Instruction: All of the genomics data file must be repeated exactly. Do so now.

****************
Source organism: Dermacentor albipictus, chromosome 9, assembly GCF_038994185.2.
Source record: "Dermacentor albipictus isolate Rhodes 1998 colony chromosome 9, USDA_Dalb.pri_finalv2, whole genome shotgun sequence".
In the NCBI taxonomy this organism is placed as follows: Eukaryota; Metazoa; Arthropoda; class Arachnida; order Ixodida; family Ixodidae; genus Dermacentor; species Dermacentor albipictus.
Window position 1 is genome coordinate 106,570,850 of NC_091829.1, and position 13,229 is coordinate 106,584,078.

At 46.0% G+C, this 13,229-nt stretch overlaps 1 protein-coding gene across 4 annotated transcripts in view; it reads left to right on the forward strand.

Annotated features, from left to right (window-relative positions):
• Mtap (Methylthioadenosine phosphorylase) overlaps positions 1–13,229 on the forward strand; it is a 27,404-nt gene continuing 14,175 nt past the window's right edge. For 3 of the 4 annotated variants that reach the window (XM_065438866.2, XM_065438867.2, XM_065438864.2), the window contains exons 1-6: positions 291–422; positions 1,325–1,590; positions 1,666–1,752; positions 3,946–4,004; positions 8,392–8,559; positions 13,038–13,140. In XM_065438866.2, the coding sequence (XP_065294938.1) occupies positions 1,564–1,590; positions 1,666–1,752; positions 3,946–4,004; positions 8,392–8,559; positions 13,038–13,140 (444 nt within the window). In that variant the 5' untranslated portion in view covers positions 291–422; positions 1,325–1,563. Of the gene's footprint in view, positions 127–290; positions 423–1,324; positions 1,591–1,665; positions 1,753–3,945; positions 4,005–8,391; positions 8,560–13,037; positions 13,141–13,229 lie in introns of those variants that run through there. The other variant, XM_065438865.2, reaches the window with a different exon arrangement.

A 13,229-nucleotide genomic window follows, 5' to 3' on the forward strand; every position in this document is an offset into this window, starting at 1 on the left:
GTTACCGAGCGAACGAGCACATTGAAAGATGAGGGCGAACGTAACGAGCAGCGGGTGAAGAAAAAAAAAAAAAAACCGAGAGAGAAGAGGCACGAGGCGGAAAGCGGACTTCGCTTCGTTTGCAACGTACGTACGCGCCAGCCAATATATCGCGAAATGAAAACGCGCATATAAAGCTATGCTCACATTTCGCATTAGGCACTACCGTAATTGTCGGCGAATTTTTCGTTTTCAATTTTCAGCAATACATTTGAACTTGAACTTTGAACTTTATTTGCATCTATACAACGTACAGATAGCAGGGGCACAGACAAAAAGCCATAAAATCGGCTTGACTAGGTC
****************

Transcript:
Source organism: Dermacentor albipictus, chromosome 9, assembly GCF_038994185.2.
Source record: "Dermacentor albipictus isolate Rhodes 1998 colony chromosome 9, USDA_Dalb.pri_finalv2, whole genome shotgun sequence".
In the NCBI taxonomy this organism is placed as follows: Eukaryota; Metazoa; Arthropoda; class Arachnida; order Ixodida; family Ixodidae; genus Dermacentor; species Dermacentor albipictus.
Window position 1 is genome coordinate 106,570,850 of NC_091829.1, and position 13,229 is coordinate 106,584,078.

At 46.0% G+C, this 13,229-nt stretch overlaps 1 protein-coding gene across 4 annotated transcripts in view; it reads left to right on the forward strand.

Annotated features, from left to right (window-relative positions):
• Mtap (Methylthioadenosine phosphorylase) overlaps positions 1–13,229 on the forward strand; it is a 27,404-nt gene continuing 14,175 nt past the window's right edge. For 3 of the 4 annotated variants that reach the window (XM_065438866.2, XM_065438867.2, XM_065438864.2), the window contains exons 1-6: positions 291–422; positions 1,325–1,590; positions 1,666–1,752; positions 3,946–4,004; positions 8,392–8,559; positions 13,038–13,140. In XM_065438866.2, the coding sequence (XP_065294938.1) occupies positions 1,564–1,590; positions 1,666–1,752; positions 3,946–4,004; positions 8,392–8,559; positions 13,038–13,140 (444 nt within the window). In that variant the 5' untranslated portion in view covers positions 291–422; positions 1,325–1,563. Of the gene's footprint in view, positions 127–290; positions 423–1,324; positions 1,591–1,665; positions 1,753–3,945; positions 4,005–8,391; positions 8,560–13,037; positions 13,141–13,229 lie in introns of those variants that run through there. The other variant, XM_065438865.2, reaches the window with a different exon arrangement.

A 13,229-nucleotide genomic window follows, 5' to 3' on the forward strand; every position in this document is an offset into this window, starting at 1 on the left:
GTTACCGAGCGAACGAGCACATTGAAAGATGAGGGCGAACGTAACGAGCAGCGGGTGAAGAAAAAAAAAAAAAAACCGAGAGAGAAGAGGCACGAGGCGGAAAGCGGACTTCGCTTCGTTTGCAACGTACGTACGCGCCAGCCAATATATCGCGAAATGAAAACGCGCATATAAAGCTATGCTCACATTTCGCATTAGGCACTACCGTAATTGTCGGCGAATTTTTCGTTTTCAATTTTCAGCAATACATTTGAACTTGAACTTTGAACTTTATTTGCATCTATACAACGTACAGATAGCAGGGGCACAGACAAAAAGCCATAAAATCGGCTTGACTAGGTC